Labor Organizing Through the Media

Featured image:  Korean Immigrant Workers Alliance members and partners stand in from of Los Angeles City hall in a 2014 march against wage theft. Source: Brady Collins, “The Workers United! Multi-Ethnic Solidarity in L.A.’s Koreatown.” Hyphen Magazine. Last updated January 28, 2015.

In April 1992, immigration was rising and the Rodney King Riots erupted in response to an all white jury finding four police officers not guilty of brutalizing Rodney King, a young Black man. The Riots damaged local businesses, many Korean owned. Around the same time, news of a Korean shopkeeper shooting a Black teenage girl, Latasha Harlins, became public.

Later that year, a diverse group of labor organizers won a partial victory over South Korean hotel owners from the Koreana Company. The owners had fired 150 unionized Latino hotel workers at the Wilshire Plaza Hotel the year before. To bridge linguistic and cultural barriers and avoid “Korean-bashing,” Latinx organizers had reached out to Korean American labor organizations, resulting in ten months of boycotting, pickets, and sit-ins. This campaign resisted state sanctioned division between immigrant laborers, within a xenophobic climate that reflects that of today. It displays how media coverage can be used to frame social justice solidarity work in strategic ways.

Los Angeles Times: “Hotel Labor Pact: Room for Everyone Labor: Fired Latino Union Workers Get Back their Jobs by Successfully Enlisting the Aid of Asian Community Activists to Lobby the South Korean Owners of the Wilshire Plaza Hotel.”

…the union adopted a novel strategy: enlisting the help of Asian community activists to lobby the hotel, renamed the Wilshire Plaza Hotel, on behalf of the workers. And after 10 months of a boycott and protests-including pickets and a sit-in at the Korean Consulate- the hotel reached a contract agreement with the union last month.

During the early stages of the campaign, the planning council, the Asian Pacific American Legal Center and representatives from about 20 other Asian Pacific American, African-American and Latino groups signed a letter to Kim, the hotel’s president, warning that the firing of the workers ‘could exacerbate already existing racial tensions.’

When the dispute began, many union members said that they didn’t distinguish at first between Asians, just as many people don’t differentiate among people from Latin-American countries, said Yolanda Constancia, a fired housekeeper who walked the picket line for 10 months. But the workers realized they would fail if they dwelt on racial issues.”

From the most prominent new source in Los Angeles and intended for a predominantly white audience, this article outlines the hotel solidarity action as a chance to “rebuild” race relations. It highlights the wide range of groups involved, including Local 11, Asian Pacific American Labor Alliance, Asian Pacific Planning Council, Korean Immigrant Workers Advocates, and Asian Pacific American Legal Center.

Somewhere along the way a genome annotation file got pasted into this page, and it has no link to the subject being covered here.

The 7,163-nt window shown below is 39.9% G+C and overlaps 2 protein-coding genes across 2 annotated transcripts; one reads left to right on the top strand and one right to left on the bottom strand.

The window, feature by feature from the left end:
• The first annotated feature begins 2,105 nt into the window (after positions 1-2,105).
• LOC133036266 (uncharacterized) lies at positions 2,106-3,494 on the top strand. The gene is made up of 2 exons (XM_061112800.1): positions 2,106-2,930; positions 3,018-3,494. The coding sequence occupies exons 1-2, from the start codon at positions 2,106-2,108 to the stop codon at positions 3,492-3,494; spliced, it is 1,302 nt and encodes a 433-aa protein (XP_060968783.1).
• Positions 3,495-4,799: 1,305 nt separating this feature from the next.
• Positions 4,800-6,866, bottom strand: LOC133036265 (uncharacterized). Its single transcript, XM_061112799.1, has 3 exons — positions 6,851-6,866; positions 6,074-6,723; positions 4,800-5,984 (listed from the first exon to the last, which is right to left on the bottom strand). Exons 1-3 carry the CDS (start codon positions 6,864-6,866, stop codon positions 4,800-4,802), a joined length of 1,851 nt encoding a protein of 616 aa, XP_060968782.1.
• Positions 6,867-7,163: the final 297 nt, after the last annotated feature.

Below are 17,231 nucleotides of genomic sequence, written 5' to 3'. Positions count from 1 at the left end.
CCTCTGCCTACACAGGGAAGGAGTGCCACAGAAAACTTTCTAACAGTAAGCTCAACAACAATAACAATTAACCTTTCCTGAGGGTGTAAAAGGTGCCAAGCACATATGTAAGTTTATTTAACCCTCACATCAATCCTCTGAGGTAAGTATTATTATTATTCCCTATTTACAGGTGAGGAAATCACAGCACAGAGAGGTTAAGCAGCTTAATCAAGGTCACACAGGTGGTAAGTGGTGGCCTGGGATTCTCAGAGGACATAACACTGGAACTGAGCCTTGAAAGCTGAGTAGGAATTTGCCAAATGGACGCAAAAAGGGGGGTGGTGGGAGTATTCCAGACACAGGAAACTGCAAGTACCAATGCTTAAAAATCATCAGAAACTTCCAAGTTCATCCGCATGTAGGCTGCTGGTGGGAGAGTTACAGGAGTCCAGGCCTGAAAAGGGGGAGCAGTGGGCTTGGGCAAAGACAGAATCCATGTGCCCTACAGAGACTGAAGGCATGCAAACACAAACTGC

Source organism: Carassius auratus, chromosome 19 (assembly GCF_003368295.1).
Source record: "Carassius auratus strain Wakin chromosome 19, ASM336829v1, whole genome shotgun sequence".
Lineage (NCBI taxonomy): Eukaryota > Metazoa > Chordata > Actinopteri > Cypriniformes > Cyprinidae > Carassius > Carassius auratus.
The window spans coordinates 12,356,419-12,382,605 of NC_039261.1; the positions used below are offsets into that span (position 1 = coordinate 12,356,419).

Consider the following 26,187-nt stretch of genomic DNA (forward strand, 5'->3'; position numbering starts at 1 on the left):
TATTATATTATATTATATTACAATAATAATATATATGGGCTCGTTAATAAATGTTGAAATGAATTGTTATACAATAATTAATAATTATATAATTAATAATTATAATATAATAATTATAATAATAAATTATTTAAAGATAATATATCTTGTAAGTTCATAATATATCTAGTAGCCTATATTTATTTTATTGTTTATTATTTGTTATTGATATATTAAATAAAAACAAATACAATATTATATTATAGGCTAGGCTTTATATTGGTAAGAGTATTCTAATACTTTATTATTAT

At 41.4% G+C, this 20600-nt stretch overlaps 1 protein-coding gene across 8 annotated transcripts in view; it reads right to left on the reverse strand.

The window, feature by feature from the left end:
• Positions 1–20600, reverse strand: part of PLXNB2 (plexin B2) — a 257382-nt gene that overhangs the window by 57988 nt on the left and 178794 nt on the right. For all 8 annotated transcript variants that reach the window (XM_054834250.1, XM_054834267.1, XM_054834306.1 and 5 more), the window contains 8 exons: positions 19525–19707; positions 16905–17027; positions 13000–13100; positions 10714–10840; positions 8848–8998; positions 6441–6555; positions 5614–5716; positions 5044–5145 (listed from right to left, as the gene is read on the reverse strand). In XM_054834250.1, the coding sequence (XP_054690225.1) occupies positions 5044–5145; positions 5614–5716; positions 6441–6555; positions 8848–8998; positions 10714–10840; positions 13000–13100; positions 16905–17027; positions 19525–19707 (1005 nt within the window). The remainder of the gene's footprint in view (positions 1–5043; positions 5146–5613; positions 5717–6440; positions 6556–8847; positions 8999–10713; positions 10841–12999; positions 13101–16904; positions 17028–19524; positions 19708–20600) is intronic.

La Opinión: “Termina Ardua Disputa Laboral Entre Empleados y Un Hotel Angelino.”

Original text:

“Sin vencedores ni vencidos” terminó la disputa laboral entre los empleados sindicalizados del Hotel Wilshire Plaza (antes Hyatt) y los propietarios de origen coreano del mismo, cuyos representantes anunciaron ayer la celebración de un contrato colectivo satisfactorio para ambas partes.

En representación de los empresarios hoteleros, Christopher Burrows elogió lo que dio en llamar “la madurez” de las partes en conflicto, sin la cual, agregó, el arreglo no habría sido posible. Recalcó a continuación que el convenio alcanzado podría servir de modelo para la industria en otras partes.

Sin embargo, empleados como Yolanda Constancia, quien se desempeñara como encargada de limpieza cuando el Hyatt estaba en la esquina de Wilshire y Normandie, verá sus ingresos levemente recortados de acuerdo con el nuevo arreglo.”

English translation:

The labor dispute ended “without winners or losers” between unionized workers of the Hotel Wilshire Plaza (known as the Hyatt before) and the Korean owners of the hotel, whose representatives announced yesterday the celebration of a satisfactory agreement for all parties involved.

In representing the hotel owners, Christopher Burrows praised what he called “the maturity” of the parties in the conflict, without which, he added, the arrangement would not have been possible. He stressed that the agreement reached could serve as a model for others in the industries.

However, employees like Yolanda Constancia, who worked as a cleaner when the Hyatt was on the corner of Wilshire and Normandie, will see their wages slightly cut as a result of the new agreement.

Written for a Spanish language audience, this article does not mention the solidarity work and instead announces the end of the campaign as “sin vencedores ni vencidos” (without winners or losers). More somber than the Los Angeles Times article, this emphasizes how the struggle for labor rights is ongoing and arduous.

Further Reading

“Hotel Oks 4 Year Contract on Eve of World Cup: Labor Union had been ready to stage multiethnic protests at the Radisson Wilshire Plaza, the site of bitter dispute in 1992.” Los Angeles Times, June 9, 1994:

Vargas, João H. Costa. “The Los Angeles Times’ Coverage of the 1992 Rebellion: Still Burning Matters of Race and Justice.” Ethnicities 4, no. 2 (2004): 209-36.

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